- “We want to get the remaining 28 percent” of funds still held back to clients. “Actually, it’s less than 28 percent because the trustee has about $1 billion that he hasn’t released yet. So, it’s more like the last 15 percent (of client funds)."
- “We’re very suspicious of JP Morgan’s actions throughout this. It’s definitely a case of the fox in the henhouse."
On the coalition’s interactions with Congress…
“Congress has been very, very busy with the payroll tax, funding government, etc. It’s been difficult for (legislators) to give us time. But we’re working with them.
“A number of Chicago-area congressmen will be filing a letter to the CFTC (Commodity Futures Trading Commission) later this week. It will indicate they support our legal theory and actions.
“Additionally, we’re working with them to ask more relevant questions on the record from the House Financial Services Committee’s (Oversight and Investigations subcommittee). And we’re advising them going forward on potential solutions and how to get the culpable players brought to justice, if necessary.
“So, we’re continuing to work with Congress and have gotten support from both sides of the aisle. With one notable exception, no one has taken this to a partisan area. We think it is not a ‘left/right’ issue but a ‘right/wrong’ issue and Congress is approaching it as such.”
Lines of questioning that the committees didn’t pursue that they should have?
“I think the House Financial Services Committee got closer to the correct lines. They started to ask questions relating to fraud and (former MF Global head Jon) Corzine’s reasoning.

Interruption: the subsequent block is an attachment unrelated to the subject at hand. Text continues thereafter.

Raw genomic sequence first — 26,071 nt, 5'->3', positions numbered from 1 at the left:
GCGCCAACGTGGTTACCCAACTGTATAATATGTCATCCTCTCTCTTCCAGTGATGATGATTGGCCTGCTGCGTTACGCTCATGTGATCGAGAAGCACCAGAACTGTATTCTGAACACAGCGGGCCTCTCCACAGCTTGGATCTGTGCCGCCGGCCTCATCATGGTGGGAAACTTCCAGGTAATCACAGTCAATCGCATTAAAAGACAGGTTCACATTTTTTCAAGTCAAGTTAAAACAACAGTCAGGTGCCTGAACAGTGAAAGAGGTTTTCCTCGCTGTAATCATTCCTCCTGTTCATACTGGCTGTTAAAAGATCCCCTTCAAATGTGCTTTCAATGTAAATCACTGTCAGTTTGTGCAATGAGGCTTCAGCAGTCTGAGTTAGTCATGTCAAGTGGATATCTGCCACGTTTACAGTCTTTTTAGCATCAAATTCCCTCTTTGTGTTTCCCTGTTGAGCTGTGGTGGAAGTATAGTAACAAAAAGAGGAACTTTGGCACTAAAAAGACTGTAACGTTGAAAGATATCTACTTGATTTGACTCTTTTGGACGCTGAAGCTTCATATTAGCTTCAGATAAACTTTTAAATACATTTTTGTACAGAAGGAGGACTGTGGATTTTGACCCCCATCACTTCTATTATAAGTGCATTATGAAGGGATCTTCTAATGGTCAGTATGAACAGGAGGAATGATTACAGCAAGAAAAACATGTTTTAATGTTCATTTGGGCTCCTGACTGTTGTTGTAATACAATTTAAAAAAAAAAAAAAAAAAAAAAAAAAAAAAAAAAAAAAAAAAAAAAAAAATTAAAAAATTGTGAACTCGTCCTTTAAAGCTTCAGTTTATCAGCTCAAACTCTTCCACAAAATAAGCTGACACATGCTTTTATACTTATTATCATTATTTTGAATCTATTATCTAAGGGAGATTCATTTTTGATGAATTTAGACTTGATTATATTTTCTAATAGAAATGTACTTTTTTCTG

“Corzine is saying ‘I’m cooperating and doing everything I can.’ Yet, the only thing he’s done to help investigators is his useless testimony before Congress. He quit (as MF Global head) on Nov. 3 or Nov. 4. Well, if you don’t have any culpability why quit? Why aren’t you down there with your sleeves rolled up helping to find this money?
“The hearings are structured in way that’s difficult” to dig into the facts. “It’s not like cross-examining witnesses in court where you have all the time you need. They have to move on, allow other committee members an opportunity to ask questions.
On the CFTC’s views about possibly “legitimate” MF Global actions…
“One of the questions that should’ve been asked (involves) the CFTC saying there can’t be a shortfall in customer funds. The second there’s a shortfall, the rules have been broken.
“Yet, in the press, we hear from the CFTC ‘Well, it looks like MF Global did, in fact, transfer the money. But those transfers may have been legitimate and therefore (customers) can’t get (those funds) back.’
“Well, I’d like to hear under what scenario you could have a legitimate transfer that results in a shortfall of customer funds. How would that not result in a call-back? That question needs to be asked.”
The CFTC should also be asked “why they haven’t moved or petitioned for Mr. Corzine and the rest of the (MF Global) board’s assets to be frozen? Why haven’t they asked them to surrender their passports?
“We have $1.2 billion in missing customer funds and no one has moved to do that? I’ve seen cases involving less than $1 million missing where that’s happened.
The CFTC needs to be asked “why it decided not to initiate an immediate call-back when there was an apparent shortfall? Why didn’t they petition the court to do that before going into a SIPA (Security Investors Protection Act) proceeding?”